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Your school’s icon can be your logo, your seal, your wordmark, your marketing phrase, a picture of your campus’ version of “Old Main,” just make sure your icon makes people know it’s your school. Here’s an example of an icon that’s getting cut off by Twitter.

That’s the logo for North Dakota State’s Twitter account. As you can see, the entire letter N is cut off and at quick glance, you don’t know who that account holder is. The icons for their other accounts are good, for example the icon for their bookstore’s account is good:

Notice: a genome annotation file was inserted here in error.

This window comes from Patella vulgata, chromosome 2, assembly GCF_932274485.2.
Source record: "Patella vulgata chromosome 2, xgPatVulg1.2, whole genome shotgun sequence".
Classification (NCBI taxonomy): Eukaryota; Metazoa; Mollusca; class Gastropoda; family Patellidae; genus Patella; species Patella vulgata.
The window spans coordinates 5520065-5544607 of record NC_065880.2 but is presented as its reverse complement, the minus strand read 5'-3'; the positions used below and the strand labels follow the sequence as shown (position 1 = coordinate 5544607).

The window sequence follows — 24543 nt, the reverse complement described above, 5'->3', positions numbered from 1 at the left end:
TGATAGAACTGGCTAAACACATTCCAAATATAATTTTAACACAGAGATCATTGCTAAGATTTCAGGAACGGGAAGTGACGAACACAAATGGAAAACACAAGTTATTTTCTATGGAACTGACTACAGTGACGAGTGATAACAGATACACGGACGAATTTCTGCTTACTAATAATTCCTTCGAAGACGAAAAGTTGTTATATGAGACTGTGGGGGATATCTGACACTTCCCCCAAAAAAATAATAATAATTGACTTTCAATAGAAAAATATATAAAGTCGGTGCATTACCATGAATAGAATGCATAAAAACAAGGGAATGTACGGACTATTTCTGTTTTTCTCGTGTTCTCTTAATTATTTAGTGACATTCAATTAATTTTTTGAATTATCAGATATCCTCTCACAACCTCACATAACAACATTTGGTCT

Here are few other ones that are getting cut off, are hard to read, or don’t clearly state what school they are :

I’m fortunate that for the past six years, I’ve had an awesome graphic designer, Penny Frank (@), working down the hall from me and we’ve collaborated on a ton of projects.

Last week, she redesigned many of our account icons. We wanted to make sure that they all had their own personality, but contained Allegheny flavor – colors, fonts, treatments, etc. Here they are, I think they’re great.

I’d love to have you post your account icons in the comments or point everyone towards a few that you think are very well done. I’ll gather them up and feature them in a post later on this week.